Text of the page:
NA: In your poem, “National Oblivion Awareness Day,” you beautifully encapsulate the feelings of loss and grief. Could you say a few words about the writing of that poem? And about the title of the poem?
TK: Thanks! As for the title, I had to look that up. In December 2010 I was writing for Covenant House, a charity fighting youth homelessness, and was reading through a comprehensive list of national fill-in-the-blank days, weeks and months, to see if I should be writing about National Homeless Awareness Month, or National Human Trafficking Victims’ Week. By the time I reached November on the list, I got sick of it all and wished for National Oblivion Awareness Day. This was relatively soon after my father passed away, and most of the lines are tidbits of truth — I didn’t make the plaster cast holding hands with my second child, the way I did with my first, there were unopened candy molds at the end of my first marriage, a symbol of a kind of fun that we’d never had and never would have together, and I still haven’t found the letters my dad wrote for me to read after he died.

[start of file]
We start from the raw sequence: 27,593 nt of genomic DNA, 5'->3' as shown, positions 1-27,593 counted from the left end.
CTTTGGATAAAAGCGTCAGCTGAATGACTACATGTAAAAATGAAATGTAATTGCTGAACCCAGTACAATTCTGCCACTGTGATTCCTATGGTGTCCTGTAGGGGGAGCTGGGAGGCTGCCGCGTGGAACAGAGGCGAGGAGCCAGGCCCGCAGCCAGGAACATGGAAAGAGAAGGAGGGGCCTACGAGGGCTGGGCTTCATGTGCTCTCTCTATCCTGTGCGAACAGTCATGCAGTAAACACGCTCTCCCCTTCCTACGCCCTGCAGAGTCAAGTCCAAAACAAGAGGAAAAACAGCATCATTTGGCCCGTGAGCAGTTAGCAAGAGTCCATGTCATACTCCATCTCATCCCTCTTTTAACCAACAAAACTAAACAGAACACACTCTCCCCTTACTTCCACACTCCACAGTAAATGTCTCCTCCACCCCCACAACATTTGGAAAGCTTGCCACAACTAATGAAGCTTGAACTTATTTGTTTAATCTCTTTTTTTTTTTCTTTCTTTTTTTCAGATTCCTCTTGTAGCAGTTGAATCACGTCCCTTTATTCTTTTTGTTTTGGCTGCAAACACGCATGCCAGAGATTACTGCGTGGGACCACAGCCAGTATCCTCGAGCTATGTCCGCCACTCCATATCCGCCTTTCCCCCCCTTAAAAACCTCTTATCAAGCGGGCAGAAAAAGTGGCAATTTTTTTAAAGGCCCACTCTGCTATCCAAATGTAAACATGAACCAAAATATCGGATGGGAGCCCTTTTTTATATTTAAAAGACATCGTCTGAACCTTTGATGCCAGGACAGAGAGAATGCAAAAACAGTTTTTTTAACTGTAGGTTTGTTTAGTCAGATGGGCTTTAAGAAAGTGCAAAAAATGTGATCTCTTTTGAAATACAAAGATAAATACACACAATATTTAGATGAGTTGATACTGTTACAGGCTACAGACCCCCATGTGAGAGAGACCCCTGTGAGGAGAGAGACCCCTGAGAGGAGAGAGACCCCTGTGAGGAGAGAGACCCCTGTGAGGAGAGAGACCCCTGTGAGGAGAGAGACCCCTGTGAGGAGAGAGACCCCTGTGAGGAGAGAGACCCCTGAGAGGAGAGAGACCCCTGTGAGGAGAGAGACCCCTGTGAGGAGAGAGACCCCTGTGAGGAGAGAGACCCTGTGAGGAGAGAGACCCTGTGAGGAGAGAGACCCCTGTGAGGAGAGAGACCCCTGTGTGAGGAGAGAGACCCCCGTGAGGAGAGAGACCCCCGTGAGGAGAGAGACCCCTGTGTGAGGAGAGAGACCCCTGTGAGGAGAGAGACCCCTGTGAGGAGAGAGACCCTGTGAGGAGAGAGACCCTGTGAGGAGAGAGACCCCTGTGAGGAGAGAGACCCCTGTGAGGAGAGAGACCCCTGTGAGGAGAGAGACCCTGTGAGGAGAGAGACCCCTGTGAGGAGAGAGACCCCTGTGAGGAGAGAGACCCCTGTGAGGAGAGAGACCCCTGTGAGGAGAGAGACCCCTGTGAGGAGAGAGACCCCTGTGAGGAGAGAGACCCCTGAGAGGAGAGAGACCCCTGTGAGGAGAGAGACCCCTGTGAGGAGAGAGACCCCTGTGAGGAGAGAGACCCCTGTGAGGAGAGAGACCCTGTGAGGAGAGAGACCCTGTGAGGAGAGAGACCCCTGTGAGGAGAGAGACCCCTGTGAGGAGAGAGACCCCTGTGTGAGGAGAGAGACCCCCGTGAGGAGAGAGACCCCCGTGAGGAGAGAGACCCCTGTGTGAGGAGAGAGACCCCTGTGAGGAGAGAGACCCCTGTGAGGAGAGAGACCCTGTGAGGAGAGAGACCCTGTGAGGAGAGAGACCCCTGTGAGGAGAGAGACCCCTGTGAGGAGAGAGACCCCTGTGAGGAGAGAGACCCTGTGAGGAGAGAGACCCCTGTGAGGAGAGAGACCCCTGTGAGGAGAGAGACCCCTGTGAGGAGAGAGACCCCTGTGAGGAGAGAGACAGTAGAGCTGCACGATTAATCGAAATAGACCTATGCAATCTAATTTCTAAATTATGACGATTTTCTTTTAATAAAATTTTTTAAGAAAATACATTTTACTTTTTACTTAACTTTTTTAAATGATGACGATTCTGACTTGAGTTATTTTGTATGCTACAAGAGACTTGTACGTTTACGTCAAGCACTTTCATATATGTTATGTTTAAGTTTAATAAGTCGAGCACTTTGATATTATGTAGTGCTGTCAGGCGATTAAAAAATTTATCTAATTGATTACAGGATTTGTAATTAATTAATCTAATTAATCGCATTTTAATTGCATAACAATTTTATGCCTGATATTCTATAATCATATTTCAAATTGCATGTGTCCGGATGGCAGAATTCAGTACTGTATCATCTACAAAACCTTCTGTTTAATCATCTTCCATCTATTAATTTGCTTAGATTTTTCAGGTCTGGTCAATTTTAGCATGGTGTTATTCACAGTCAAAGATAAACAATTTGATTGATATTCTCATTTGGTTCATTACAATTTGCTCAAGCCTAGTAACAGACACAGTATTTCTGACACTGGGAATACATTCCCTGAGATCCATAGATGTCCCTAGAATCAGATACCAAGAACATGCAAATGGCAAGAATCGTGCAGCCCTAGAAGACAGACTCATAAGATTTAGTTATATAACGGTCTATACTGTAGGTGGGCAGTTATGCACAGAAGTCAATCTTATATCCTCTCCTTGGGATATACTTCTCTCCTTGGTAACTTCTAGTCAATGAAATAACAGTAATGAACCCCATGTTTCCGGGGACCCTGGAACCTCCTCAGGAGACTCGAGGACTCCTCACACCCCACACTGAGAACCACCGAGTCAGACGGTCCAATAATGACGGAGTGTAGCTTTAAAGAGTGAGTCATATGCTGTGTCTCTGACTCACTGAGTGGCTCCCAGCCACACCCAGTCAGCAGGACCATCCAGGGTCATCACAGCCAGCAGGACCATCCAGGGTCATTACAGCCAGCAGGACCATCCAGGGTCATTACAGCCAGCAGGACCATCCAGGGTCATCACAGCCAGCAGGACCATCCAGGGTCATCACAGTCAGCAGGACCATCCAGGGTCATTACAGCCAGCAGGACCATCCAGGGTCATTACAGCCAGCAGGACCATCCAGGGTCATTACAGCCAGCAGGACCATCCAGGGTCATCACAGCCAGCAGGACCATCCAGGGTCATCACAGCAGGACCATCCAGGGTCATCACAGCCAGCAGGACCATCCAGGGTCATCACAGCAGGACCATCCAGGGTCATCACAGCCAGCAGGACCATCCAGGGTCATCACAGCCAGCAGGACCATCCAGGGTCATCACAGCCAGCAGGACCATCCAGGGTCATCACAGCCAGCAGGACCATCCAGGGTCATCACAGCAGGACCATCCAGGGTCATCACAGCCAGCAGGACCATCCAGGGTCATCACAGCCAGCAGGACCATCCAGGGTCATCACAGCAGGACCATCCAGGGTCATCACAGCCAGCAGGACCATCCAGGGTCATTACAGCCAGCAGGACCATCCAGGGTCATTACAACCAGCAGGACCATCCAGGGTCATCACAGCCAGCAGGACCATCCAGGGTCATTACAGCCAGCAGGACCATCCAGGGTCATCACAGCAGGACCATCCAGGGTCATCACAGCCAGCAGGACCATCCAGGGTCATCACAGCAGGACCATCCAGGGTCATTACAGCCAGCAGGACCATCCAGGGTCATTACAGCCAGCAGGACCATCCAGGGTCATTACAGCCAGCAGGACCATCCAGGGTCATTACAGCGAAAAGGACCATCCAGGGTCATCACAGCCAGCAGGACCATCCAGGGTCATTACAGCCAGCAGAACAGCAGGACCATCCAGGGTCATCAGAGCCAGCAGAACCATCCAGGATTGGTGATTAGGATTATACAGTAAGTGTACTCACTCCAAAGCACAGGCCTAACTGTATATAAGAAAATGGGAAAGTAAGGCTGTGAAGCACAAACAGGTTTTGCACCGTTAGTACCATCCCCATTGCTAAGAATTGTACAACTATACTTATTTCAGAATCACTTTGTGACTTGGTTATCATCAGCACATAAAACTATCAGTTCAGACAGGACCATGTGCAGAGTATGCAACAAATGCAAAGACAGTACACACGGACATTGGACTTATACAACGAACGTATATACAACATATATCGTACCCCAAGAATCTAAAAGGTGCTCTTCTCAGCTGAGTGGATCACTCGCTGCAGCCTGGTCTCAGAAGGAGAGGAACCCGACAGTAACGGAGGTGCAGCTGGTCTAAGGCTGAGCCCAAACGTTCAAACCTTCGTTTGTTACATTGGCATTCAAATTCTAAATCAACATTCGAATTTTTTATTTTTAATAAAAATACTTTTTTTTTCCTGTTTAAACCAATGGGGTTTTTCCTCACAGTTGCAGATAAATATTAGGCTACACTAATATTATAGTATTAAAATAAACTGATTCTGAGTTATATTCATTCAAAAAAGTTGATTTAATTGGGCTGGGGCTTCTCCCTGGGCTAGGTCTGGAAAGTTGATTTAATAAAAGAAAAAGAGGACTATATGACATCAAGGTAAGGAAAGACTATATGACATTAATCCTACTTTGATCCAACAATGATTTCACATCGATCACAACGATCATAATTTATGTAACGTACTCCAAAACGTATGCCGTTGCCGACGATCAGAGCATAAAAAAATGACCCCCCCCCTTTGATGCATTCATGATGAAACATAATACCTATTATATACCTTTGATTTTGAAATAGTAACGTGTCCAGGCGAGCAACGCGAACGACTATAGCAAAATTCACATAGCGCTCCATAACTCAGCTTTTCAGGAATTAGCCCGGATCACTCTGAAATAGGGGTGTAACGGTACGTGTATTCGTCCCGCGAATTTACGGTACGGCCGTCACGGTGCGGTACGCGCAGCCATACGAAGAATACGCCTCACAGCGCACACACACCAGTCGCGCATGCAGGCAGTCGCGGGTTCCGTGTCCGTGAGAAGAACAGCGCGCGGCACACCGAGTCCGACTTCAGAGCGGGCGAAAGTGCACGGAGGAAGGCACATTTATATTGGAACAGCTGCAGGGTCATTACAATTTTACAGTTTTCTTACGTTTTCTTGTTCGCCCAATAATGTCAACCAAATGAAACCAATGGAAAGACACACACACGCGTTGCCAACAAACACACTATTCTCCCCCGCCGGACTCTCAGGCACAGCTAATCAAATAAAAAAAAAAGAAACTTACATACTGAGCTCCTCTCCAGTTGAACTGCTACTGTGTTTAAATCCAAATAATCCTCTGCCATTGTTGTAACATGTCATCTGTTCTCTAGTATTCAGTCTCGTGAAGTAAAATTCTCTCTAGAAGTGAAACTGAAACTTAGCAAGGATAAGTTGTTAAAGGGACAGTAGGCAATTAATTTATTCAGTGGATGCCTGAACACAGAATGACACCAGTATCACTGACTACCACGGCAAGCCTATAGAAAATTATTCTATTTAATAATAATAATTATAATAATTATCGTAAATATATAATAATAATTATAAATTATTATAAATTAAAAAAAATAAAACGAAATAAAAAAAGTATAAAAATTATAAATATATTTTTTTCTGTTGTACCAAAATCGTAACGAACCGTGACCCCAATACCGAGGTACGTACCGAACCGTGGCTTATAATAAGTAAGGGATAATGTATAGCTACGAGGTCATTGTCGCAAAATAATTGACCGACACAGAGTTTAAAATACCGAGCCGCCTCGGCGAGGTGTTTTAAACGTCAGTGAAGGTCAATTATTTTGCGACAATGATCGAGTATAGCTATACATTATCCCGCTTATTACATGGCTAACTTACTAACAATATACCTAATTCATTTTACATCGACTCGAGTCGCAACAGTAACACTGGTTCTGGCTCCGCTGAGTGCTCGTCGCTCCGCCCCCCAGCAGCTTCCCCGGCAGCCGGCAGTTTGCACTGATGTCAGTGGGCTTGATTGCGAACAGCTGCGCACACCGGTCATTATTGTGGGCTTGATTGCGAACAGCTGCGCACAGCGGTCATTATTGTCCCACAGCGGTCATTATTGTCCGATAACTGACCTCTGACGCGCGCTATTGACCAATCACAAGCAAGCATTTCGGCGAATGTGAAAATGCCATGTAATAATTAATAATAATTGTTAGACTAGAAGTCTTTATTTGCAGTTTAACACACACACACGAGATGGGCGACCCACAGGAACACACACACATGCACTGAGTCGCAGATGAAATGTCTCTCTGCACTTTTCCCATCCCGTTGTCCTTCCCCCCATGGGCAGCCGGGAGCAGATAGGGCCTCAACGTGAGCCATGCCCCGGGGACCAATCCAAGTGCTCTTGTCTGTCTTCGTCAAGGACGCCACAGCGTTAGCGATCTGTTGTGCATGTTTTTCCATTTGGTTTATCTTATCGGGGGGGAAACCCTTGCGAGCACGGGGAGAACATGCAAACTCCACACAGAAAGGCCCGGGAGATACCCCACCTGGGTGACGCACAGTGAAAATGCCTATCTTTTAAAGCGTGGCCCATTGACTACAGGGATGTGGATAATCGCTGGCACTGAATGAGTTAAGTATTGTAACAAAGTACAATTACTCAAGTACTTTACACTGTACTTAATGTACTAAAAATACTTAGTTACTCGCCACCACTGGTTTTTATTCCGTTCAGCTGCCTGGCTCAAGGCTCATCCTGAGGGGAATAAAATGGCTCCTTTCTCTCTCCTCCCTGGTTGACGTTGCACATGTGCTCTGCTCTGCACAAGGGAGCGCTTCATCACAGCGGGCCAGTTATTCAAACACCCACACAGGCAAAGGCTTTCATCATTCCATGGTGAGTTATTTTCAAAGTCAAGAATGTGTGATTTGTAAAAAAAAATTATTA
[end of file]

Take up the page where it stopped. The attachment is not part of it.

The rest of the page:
NA: Who are your literary role models? Were you encouraged and/or guided by other poets when writing this collection?
TK: I am entranced by Pattiann Rogers’ poetry, and am a huge fan of people who are often ecstatic yet accessible: Rumi, Milton, Whitman, Donald Wagoner, Ed Hirsch, Billy Collins, D. Nurkse, Bob Hicok, Susan Blackwell Ramsey, Martha Silano and Judith Skillman. Some have been kind with blurbs or granting interviews for articles I’ve written about poetry, some have been kind about reading and making suggestions about drafts. My uncle, Tom Benediktsson, a gifted poet, and his wife Lynn are two of my first readers.
NA: When do you write? Do you have any writing rituals? Secrets?